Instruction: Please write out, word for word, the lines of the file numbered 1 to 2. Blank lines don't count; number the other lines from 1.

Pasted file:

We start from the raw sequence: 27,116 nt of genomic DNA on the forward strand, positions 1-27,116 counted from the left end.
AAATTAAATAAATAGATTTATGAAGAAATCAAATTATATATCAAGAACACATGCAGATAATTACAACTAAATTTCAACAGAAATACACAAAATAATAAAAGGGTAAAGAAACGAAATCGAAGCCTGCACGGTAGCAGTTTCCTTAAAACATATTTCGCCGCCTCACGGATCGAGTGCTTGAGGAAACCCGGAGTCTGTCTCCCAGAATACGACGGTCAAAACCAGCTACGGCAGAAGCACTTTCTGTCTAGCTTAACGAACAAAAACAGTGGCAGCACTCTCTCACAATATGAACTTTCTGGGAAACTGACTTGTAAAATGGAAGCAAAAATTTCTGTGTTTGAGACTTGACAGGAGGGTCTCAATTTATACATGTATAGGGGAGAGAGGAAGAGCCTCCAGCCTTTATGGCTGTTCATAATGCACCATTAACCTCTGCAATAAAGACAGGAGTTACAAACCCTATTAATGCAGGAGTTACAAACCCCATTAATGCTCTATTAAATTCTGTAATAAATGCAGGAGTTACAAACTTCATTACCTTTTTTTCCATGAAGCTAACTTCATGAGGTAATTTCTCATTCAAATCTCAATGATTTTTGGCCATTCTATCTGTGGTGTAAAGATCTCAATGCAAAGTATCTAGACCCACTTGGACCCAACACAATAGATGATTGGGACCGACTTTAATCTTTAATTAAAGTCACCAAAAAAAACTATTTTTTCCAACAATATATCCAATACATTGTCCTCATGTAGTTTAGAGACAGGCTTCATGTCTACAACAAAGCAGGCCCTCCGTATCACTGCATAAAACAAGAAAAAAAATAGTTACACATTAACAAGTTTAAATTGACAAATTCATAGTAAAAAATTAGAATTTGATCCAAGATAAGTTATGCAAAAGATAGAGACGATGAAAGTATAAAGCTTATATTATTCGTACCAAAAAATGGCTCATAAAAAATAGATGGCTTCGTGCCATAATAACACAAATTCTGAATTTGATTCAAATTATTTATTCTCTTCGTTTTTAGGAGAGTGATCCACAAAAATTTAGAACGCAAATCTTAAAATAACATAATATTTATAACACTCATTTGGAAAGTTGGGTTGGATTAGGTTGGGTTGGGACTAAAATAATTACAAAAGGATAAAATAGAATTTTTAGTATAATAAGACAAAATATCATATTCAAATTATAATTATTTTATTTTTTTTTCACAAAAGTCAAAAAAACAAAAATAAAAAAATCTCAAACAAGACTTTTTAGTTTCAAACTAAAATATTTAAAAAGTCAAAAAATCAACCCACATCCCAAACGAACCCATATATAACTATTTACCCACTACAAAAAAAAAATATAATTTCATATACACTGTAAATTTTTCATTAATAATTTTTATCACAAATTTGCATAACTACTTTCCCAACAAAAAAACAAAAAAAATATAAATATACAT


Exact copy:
We start from the raw sequence: 27,116 nt of genomic DNA on the forward strand, positions 1-27,116 counted from the left end.
AAATTAAATAAATAGATTTATGAAGAAATCAAATTATATATCAAGAACACATGCAGATAATTACAACTAAATTTCAACAGAAATACACAAAATAATAAAAGGGTAAAGAAACGAAATCGAAGCCTGCACGGTAGCAGTTTCCTTAAAACATATTTCGCCGCCTCACGGATCGAGTGCTTGAGGAAACCCGGAGTCTGTCTCCCAGAATACGACGGTCAAAACCAGCTACGGCAGAAGCACTTTCTGTCTAGCTTAACGAACAAAAACAGTGGCAGCACTCTCTCACAATATGAACTTTCTGGGAAACTGACTTGTAAAATGGAAGCAAAAATTTCTGTGTTTGAGACTTGACAGGAGGGTCTCAATTTATACATGTATAGGGGAGAGAGGAAGAGCCTCCAGCCTTTATGGCTGTTCATAATGCACCATTAACCTCTGCAATAAAGACAGGAGTTACAAACCCTATTAATGCAGGAGTTACAAACCCCATTAATGCTCTATTAAATTCTGTAATAAATGCAGGAGTTACAAACTTCATTACCTTTTTTTCCATGAAGCTAACTTCATGAGGTAATTTCTCATTCAAATCTCAATGATTTTTGGCCATTCTATCTGTGGTGTAAAGATCTCAATGCAAAGTATCTAGACCCACTTGGACCCAACACAATAGATGATTGGGACCGACTTTAATCTTTAATTAAAGTCACCAAAAAAAACTATTTTTTCCAACAATATATCCAATACATTGTCCTCATGTAGTTTAGAGACAGGCTTCATGTCTACAACAAAGCAGGCCCTCCGTATCACTGCATAAAACAAGAAAAAAAATAGTTACACATTAACAAGTTTAAATTGACAAATTCATAGTAAAAAATTAGAATTTGATCCAAGATAAGTTATGCAAAAGATAGAGACGATGAAAGTATAAAGCTTATATTATTCGTACCAAAAAATGGCTCATAAAAAATAGATGGCTTCGTGCCATAATAACACAAATTCTGAATTTGATTCAAATTATTTATTCTCTTCGTTTTTAGGAGAGTGATCCACAAAAATTTAGAACGCAAATCTTAAAATAACATAATATTTATAACACTCATTTGGAAAGTTGGGTTGGATTAGGTTGGGTTGGGACTAAAATAATTACAAAAGGATAAAATAGAATTTTTAGTATAATAAGACAAAATATCATATTCAAATTATAATTATTTTATTTTTTTTTCACAAAAGTCAAAAAAACAAAAATAAAAAAATCTCAAACAAGACTTTTTAGTTTCAAACTAAAATATTTAAAAAGTCAAAAAATCAACCCACATCCCAAACGAACCCATATATAACTATTTACCCACTACAAAAAAAAAATATAATTTCATATACACTGTAAATTTTTCATTAATAATTTTTATCACAAATTTGCATAACTACTTTCCCAACAAAAAAACAAAAAAAATATAAATATACAT